But our problem is my dice-envy (wanting to roll higher damage) and our party not being strong enough on their own.
With the leviathan helping Briseras specifically instead of the party as a whole, we’re solving the damage problem and still keeping Briseras at the center of the story arc.
PC as Hero
Another favorite topic here at D&D Duet! (Should the PC be the hero? What about the other characters’ quests? Read previous posts here!)
A New Pattern Emerges
I’ve noticed a new pattern emerging with my characters that I find absolutely fascinating. It started with Persephonie on her quest toward the Tree of Silver, and I’m noticing it again now with Briseras—as they face the forces of darkness, they become darker in turn.
Briseras’s pact with the leviathan is the perfect expression of this narrative arc.
This turn toward darkness looks different for the two characters. Briseras already lingered in a state between life and death, so stepping further along that path was not a leap for her. However, turning outside her own power and stepping up to this new level—outside Draego’s influence especially—is a big step for her.
For Persephonie, I would describe the shift more as her being haunted by her adventures. She has grown more powerful, but her adventures have left their mark on her psyche and abilities as well.
Narrowing in on the Mechanics
After we ruled out a group patron, I started reading through some of the subclass options in Xanathar’s and Tasha’s. Some of the flavor text around the warlock options was interesting, but it still wasn’t what I had been looking for.
But then, in Xanathar’s, I found several cool options flavor-wise with the sorcerer subclass influenced by the Shadowfell (Shadowlands in Azuria). This was exactly what I had been looking for!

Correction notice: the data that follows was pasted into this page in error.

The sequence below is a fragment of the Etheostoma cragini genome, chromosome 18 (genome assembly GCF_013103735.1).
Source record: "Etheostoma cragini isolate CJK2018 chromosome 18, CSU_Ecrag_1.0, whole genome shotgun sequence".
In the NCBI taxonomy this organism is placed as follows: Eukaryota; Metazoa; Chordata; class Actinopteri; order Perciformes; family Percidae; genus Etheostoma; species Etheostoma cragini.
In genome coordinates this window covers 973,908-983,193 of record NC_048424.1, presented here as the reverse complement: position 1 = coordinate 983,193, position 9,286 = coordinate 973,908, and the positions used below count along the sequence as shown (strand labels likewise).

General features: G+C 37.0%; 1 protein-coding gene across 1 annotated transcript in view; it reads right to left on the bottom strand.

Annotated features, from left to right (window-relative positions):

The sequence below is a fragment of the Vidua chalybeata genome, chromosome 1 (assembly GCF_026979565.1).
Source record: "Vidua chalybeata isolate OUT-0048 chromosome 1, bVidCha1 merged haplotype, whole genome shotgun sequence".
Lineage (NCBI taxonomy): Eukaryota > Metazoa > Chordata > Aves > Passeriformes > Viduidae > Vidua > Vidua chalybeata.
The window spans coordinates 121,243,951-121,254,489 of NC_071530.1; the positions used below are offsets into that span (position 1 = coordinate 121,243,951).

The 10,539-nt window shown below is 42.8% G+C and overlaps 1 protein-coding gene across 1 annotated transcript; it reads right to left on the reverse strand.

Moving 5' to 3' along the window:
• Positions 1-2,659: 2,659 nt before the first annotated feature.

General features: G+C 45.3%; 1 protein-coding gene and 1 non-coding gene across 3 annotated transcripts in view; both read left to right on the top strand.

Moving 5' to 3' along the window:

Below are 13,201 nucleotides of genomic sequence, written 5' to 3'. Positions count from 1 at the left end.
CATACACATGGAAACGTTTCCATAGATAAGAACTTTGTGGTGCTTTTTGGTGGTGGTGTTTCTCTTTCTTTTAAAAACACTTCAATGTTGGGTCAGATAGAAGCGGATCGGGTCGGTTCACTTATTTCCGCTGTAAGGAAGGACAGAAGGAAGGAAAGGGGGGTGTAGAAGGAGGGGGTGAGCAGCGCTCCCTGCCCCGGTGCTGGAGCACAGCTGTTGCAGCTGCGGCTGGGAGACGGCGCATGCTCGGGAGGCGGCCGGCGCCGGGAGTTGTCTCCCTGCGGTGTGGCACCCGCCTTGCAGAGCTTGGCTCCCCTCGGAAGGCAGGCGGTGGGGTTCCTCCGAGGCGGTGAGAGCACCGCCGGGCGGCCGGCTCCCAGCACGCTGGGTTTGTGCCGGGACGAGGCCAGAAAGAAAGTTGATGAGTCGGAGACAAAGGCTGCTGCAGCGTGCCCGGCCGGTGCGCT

One of the sorcerer abilities allows the character to become immaterial and gain resistance to most damage types. This worked out perfectly in our fight against the aboleth (who is in service to the shadow dragon) after it took over the minds and bodies of both of Briseras’s companions. She waited until the aboleth was ready to strike, made herself immaterial with her new powers from the leviathan, and broke free from her companions’ hold!
I don’t think we’ll use this as an ability that Briseras has all the time, but it worked out perfectly in terms of the mechanics and flavor of our combat this weekend, and I’m sure we’ll figure out something similar for her dragon fight!
I’m also not sure how far out we are from the dragon fight, but I will add a second post on this subject when we get that far with other ideas for tweaks to character mechanics and abilities!
The short form of this advice would be to search for inspiration and talk with your DM about different possibilities for your character. Perhaps they gain a boon in a particular environment, or they’re especially persuasive or insightful one day after undergoing a special transformation or after being exposed to a magical space or being. There are so many options!
Storytellers/DMs, I hope this post has helped open up some possibilities for you as well! Don’t be afraid to turn the reins over to your player and ask them to undertake some of the research and inspiration for these sorts of tweaks. They can be just the thing to add that needed umph to your party or a particular session without derailing your leveling path.
Share your thoughts!
Have you tried this snatch and grab approach to subclasses and abilities for a limited time in your home game? Let us know below! And please share any questions you have in the comments section!